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Commission fails first European Green Deal test with energy infrastructure proposals


The revised Trans-European Networks for Energy (TEN-E) regulation published today raises concerns over the governance of the European Green Deal project.

The revision of the TEN-E regulation is the first energy proposal since the European Green Deal communication, in which the European Commission had committed to align all sectoral legislation with the climate neutrality objective.

The prerequisite for a successful TEN-E revision, as called for by a wide community, is to review its governance approach to ensure infrastructure choices are independently defined.

Story on TEN-E regulation and the European Green Deal

The TEN-E proposal is the first energy legislation under the new European growth strategy. It precedes many other policy reviews expected in June 2021 in the so-called “Fit for 55%” Package.

The TEN-E regulation sets out European cross-border infrastructure priorities and the governance for infrastructure decisions. The previous text, based on a 2011 Commission Communication, was adopted in 2013. This was built upon political priorities and energy solutions that have now evolved. Reaching climate neutrality by 2050 requires network solutions beyond pipes and wires.

Today’s proposal falls short of addressing the new and future challenges of the energy transition:

  • The new TEN-E regulation perpetuates existing vested interests and policy inconsistency for infrastructure decision making. Today’s proposal fails to set up a planning process based on independent technical expertise able to assess the potential of every decarbonisation solution, including those from the demand-side.
  • It rules out fossil gas infrastructure from the list of eligible categories, but it creates a backdoor for fossil gas to be eligible in other ways, notably as hydrogen networks or smart gas grids;
  • The approach to hydrogen is neither in line with the Commission’s Hydrogen Strategy nor with yesterday’s Energy Council conclusions. Instead of taking a targeted approach to where no alternatives are available, the new TEN-E proposal outlines three hydrogen backbones for an EU-wide hydrogen network.
  • The new proposals would mandate the gas TSOs to develop networks for any type of hydrogen, in clear contradiction with the climate neutrality objective. The only climate compatible solution is to scale up climate neutral, renewable hydrogen, by developing and optimising the hydrogen network together with electricity grids and renewable energy supply.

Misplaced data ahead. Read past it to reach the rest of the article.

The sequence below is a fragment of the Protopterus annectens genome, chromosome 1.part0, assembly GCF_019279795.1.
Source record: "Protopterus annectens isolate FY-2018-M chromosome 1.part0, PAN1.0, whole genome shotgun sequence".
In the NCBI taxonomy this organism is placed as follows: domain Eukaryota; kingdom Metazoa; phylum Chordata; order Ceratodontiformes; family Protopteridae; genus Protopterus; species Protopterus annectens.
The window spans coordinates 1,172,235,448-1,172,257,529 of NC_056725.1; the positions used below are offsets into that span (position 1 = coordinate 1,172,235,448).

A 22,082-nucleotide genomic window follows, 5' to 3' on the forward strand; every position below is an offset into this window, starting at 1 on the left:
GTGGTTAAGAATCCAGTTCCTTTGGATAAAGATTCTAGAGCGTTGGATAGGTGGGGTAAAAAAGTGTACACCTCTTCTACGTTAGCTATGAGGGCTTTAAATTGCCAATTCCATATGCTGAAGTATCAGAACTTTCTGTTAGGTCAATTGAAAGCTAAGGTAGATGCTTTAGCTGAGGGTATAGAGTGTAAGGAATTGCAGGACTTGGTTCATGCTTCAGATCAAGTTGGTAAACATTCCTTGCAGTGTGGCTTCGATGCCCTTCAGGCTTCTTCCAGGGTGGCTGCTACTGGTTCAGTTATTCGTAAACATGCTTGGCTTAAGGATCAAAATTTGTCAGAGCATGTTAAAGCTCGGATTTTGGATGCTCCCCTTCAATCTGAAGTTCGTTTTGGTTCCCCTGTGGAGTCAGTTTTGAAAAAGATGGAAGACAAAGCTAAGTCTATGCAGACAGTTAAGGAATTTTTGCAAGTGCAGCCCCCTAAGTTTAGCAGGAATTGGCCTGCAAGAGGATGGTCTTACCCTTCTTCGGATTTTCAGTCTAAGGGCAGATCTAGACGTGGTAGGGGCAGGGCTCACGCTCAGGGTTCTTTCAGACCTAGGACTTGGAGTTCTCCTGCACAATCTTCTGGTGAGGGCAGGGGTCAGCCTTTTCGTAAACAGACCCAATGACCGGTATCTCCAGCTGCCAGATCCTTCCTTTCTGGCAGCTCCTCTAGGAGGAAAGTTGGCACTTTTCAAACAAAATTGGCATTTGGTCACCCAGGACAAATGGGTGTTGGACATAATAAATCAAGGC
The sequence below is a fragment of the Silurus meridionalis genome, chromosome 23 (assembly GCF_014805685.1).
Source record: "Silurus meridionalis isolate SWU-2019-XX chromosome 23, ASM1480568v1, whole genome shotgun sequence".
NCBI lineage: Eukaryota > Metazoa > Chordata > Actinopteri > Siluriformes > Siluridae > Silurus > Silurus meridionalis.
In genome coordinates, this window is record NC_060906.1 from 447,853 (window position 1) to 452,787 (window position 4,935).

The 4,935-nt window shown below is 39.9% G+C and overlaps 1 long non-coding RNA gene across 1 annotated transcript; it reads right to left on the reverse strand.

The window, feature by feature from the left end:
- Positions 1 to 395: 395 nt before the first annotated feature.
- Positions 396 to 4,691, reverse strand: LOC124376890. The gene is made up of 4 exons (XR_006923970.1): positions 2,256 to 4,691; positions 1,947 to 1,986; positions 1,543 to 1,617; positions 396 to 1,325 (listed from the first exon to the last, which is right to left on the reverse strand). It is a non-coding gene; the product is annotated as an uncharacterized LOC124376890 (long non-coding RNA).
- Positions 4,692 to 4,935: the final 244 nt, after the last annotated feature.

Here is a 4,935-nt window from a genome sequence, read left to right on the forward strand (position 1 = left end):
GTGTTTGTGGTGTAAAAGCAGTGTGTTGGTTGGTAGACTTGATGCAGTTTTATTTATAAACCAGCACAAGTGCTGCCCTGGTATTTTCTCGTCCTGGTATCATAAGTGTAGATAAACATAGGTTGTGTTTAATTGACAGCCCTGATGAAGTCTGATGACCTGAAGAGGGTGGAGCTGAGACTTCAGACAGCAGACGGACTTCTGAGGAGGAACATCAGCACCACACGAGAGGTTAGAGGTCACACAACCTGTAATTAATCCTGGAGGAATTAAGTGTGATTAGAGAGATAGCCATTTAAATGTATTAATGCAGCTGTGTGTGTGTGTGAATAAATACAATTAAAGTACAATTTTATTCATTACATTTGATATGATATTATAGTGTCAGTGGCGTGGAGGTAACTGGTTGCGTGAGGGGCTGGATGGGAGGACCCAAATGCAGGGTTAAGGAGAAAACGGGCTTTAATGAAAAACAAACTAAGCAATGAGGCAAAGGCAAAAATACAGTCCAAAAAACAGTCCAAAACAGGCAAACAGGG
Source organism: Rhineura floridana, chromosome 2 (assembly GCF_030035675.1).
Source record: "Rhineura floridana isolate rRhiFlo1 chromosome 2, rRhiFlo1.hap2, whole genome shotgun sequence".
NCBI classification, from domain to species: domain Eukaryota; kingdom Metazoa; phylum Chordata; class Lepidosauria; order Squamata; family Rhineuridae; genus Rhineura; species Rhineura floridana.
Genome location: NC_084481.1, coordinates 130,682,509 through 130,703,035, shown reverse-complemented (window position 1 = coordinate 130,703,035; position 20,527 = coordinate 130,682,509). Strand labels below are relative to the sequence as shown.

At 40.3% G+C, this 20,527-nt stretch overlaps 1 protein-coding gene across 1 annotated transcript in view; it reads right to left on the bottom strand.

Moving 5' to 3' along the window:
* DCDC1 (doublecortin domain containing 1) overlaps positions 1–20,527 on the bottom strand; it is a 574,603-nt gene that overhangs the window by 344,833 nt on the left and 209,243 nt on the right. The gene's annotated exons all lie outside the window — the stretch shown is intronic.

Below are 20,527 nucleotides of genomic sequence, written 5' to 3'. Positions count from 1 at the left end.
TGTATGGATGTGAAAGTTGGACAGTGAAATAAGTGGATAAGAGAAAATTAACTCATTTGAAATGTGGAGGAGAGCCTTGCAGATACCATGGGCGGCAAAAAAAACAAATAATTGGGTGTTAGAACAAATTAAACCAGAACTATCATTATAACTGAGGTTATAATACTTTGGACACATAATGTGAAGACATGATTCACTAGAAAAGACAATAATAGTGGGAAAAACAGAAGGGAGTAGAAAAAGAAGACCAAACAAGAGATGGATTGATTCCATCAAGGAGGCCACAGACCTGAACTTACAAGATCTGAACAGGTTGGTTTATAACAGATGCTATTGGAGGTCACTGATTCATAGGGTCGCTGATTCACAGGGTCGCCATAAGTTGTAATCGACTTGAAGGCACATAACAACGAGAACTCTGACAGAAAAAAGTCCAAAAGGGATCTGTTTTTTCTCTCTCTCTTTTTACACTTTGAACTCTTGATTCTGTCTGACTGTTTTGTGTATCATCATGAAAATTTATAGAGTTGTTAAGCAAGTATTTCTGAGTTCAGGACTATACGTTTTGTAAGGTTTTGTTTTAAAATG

• Today’s proposal better integrates the energy efficiency first principle throughout the planning and project assessment process, but it falls short in enlarging the scope of infrastructure solutions beyond the supply-side.

Quotes on TEN-E regulation and the European Green Deal

Elisa Giannelli, Policy Advisor at E3G said:

“The European Commission’s proposal fails its first test in aligning energy policy with the European Green Deal.

The Union will not base its energy infrastructure priorities and decisions on independent technical expertise. Instead, vested interests will continue to define infrastructure plans, obstructing the delivery of a truly integrated energy system.

The proposed enhanced role for ACER and the Commission is a marginal improvement, but this is not enough to avoid the risk of going off track on delivering the European Green Deal. Once again it is taxpayers and consumers who will be at risk of footing the bill on wrong investment decisions.

The big winner of this proposal is the energy efficiency first principle, which will finally play its crucial role in outlining the Union’s infrastructure priorities.”

Felix Heilmann, Researcher at E3G said:

“Der Vorschlag der Kommission bringt nur kleinteilige Verbesserungen, wo eine grundsätzliche Reform notwendig ist. Besonders bitter ist, dass die Kommission weiterhin privaten Unternehmen die zentrale Rolle in den Planungsprozessen für diese öffentliche Infrastruktur überlassen will, anstatt wirklich unabhängige Planungsstrukturen zu schaffen, wie es zahlreiche Akteure gefordert haben. Für den Erfolg des European Green Deal reicht es nicht aus, einfach auf Wasserstoffnetze zu setzen.”

Useful references

Available for comment

Elisa and Felix are available for commentary – please contact them directly:

+32 (0) 494 584 829 –

+49 (0) 160 962 58080 –


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